Enjoyed your article
on the prunes and your thoughts on the Santa Clara Valley. I
too grew up there and remember the prunes, as well as picking the
prunes as a youngster. I still live here and miss the orchards and
Thanks for the memory
jolt. Would you share the Oatmeal Prune Bread recipe? We still enjoy
prunes and they will never be plums.
Sincerely, Eva, Los Gatos,
Editor's Note: Julia
is sharing her recipe...if you'd like to request it, we'll pass
Maybe we ought to broaden
our mission. I agree that much of the site is of more interest to
seniors, but a huge amount is of interest to women of any age. I
think younger women could profit both from a peek into their own
probable futures (after all, if they're lucky, they will be in their
sixties and seventies and eighties one day) and from the perspective
of older women, who have had more experience and hopefully have
developed some wisdom on the problems universal to all women at
Inki Shaffer, Ca.
I love "our" website
and am deeply sorry to hear that you're soliciting sponsors. Of
course I suppose there is no other way, but it has been so refreshing
to come to a site that hasn't had flashing ads and the partial goal
of selling me something. Ms Magazine continues to delight
me with its "unbought" format and articles, not that it doesn't
have its own slant.
I subscribe only to newsletters
and journals that have no advertising, with the exception of Modern
Maturity. I know some of them are funded by foundations and
some are funded only by membership/subscriber contributions. You
no doubt understand that I'm one of the "simplicity" folks who has
eliminated junk mail (e and snail) and tries to live deliberately
and lightly on our shared Earth home. Getting older has certainly
helped me to make those changes in my life, and I have assumed that
many who use the website have similar values.
Seniorwomen has become
one of my favority websites, along with a couple of the simple living
By the way, I like the
new website so much that I've made it my home page!*
Marjan Wazeka in far-off
*If you'd like to also
make SeniorWomen your home page we can give you instructions as
to how to do that. We've also had a request for instructions as
to how to make SeniorWomen your wallpaper and we can tell you how
to do that, too. Email SWWPub@aol.com
Dear Editor (in answer
to our question, How do You Like Our New Design?),
I haven't even read it
yet. Where did this black font come from. Wait a minute. Well, that's
a bit better. I haven't even read anything yet on the site, but
it looks just wo more
plus add into the equation creaky knees. Have some good person address
this issue, or have everybody put their ideas into a forum or something.
There has got to be
some good ideas of how to pole vault out of the old, into the new.
What have other women done to cause a life makeover? I really need
to be in the company of kindred spirits, and this is the site!!!
I turned 60 on the 21ast and have got to figure out how to live
well the rest of the years I have left, no matter how long or short.
Love, Phyllis (email@example.com)
I finished reading your
article - Dante in the City - and was almost moved to tears. I lived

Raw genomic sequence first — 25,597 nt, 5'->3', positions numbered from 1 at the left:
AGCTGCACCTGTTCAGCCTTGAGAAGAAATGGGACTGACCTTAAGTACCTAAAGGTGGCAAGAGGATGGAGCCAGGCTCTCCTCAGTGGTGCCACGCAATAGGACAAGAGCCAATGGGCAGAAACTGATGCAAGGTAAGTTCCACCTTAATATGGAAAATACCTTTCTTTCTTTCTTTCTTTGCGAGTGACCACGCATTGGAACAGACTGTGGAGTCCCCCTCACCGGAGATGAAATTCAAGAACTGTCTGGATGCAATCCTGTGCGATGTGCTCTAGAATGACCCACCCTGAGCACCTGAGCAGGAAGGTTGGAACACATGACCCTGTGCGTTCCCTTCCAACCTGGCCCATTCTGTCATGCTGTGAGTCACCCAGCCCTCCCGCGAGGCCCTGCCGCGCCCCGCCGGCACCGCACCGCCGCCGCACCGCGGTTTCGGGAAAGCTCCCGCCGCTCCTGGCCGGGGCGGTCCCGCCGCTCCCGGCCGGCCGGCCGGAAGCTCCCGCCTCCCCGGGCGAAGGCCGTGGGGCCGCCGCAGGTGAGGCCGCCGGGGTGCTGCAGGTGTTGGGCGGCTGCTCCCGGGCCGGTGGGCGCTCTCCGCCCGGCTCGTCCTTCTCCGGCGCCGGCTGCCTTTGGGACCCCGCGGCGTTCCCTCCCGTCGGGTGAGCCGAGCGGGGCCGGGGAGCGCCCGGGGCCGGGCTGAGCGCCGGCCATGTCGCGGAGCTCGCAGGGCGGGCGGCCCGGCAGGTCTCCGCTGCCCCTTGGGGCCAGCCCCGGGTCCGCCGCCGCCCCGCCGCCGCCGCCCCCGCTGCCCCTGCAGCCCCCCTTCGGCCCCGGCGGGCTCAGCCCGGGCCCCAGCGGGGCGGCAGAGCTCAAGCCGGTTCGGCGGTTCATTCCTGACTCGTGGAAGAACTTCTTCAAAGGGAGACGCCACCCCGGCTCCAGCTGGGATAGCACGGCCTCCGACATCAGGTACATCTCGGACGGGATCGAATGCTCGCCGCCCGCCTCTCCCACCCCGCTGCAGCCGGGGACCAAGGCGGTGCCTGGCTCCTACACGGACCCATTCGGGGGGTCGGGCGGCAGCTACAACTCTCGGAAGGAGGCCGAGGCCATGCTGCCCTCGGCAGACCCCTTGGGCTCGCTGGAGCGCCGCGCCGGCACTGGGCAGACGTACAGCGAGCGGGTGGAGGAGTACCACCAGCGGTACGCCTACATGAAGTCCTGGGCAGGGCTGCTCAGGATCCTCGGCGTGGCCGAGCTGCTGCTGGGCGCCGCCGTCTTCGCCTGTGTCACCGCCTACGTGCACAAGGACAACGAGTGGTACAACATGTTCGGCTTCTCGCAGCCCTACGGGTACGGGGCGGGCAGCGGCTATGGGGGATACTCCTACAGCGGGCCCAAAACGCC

in San Jose from the early 60s to the mid-80s and have often lamented
the loss of the orchards and the way of life in the Valley there.
It really WAS a great place to live back then. On my last trip there,
I was appalled and couldn't wait to get on the plane to come home.
Thanks for the trip down
Jacquie, in the placid
and still mostly calm, quiet, clean, green, and serene Pacific NW,
First I want to let you
know how very much I enjoy Senior Women. I like the design, have
no problem understanding it.
Molly in Southern California
It's lovely (the design).
Cleaner and more compelling than the previous design. Nice colors,
too. Very best wishes,
"Cited by R.S.V.P." -
Dear Mr. Westheimer,
I just read your article,
Now" on senior-women.com. I'm so glad that you wrote it! I am
a 40 year old woman preparing to test for my fourth degree black
belt in tae kwon do. I have become very attached to a 76 year old
woman at my church who recently suffered some ill health, and I
have convinced her to let me teach her how to lift weights. I have
been doing a lot of research on the net for good exercises to start
with. I am glad that she has always been an avid swimmer, and her
physical constitution overall is very good.
She's just had a physical,
and she is recovered from her brief "down time," so things look
good. I've carefully tailored a program of weight lifting to get
her started, and I have saved the URL of your article to show her
to keep her encouraged. I do hope that you are still lifting and
that you are keeping fit. May God Bless You and your wife Dody!
I was so impressed with
your series on moving to a new location (Part
One, Part Two,
that I would love to read the "next chapter."
Please do another article
about what life is like for you now that you have been there for
A fan, Barbara Weiss
Training Coordinator, Bay Area Social Services Consortium
Thank you, thank you,
thank you!!! You're right on the money. I am in the process of self-inoculating
against the dreaded (and dreadful) LOL epidemic. On my bi-weekly
visits to my eighty-eight year old mother, who is in "assisted living"
at her retirement community, I note the big difference between the
"Alive and Kicking" and the "Here and Waiting."
No matter their physical
conditions and infirmities, the folks who are pleasant to have around
you are those who are genuinely interested in other people and current
events, and who take an active role - no matter the size - in making
life a little nicer for others. Enthusiasm is a bonus! I am often
reminded of an aged relative whose daughters kept her "powdered
and pink" to the age of 98. They would bring her out to the sitting
room for family gatherings, where she was wordlessly on display,
and were always prompt for her three-a-day feedings. I especially
remember one comment made by at least one of them at every visit:
"Doesn't Mama look pretty? She's just such a blessing!"
At some point in my life,
my fervent prayer became, "Lord, please don't let me live to be
a blessing!" Lately I've simplified the supplication to, "Lord,
don't let me live too-o-o long". Many thanks for your "Take Five."
I'm a fan! (62 years old and 5'2" tall).
Beth Moye, Maury, NC
I liked the way you listed
causes, preventions, problems and solutions regarding osteoporosis
in a concise, matter of fact way. I, too, have lost a couple inches.
I shrugged it off, reshortened hems and then broke an arm. That
wake up call led to a bone density test and the diagnosis of osteoporosis.
Now, on doctor's orders,
I take supplementary calcium (Miacalcin) and the last bone scan
showed slight, but encouraging, improvement. I'm a daily lap swimmer,
and althought it's not weight bearing, it does help keep me limber
and I do try not to fall. I've seen my mom and aunts hunched over
- and I don't want that to happen to me. It shouldn't happen to
anyone, and the solution as you aptly put it, is a healthier and
more sensible lifestyle.
Thanks again. I think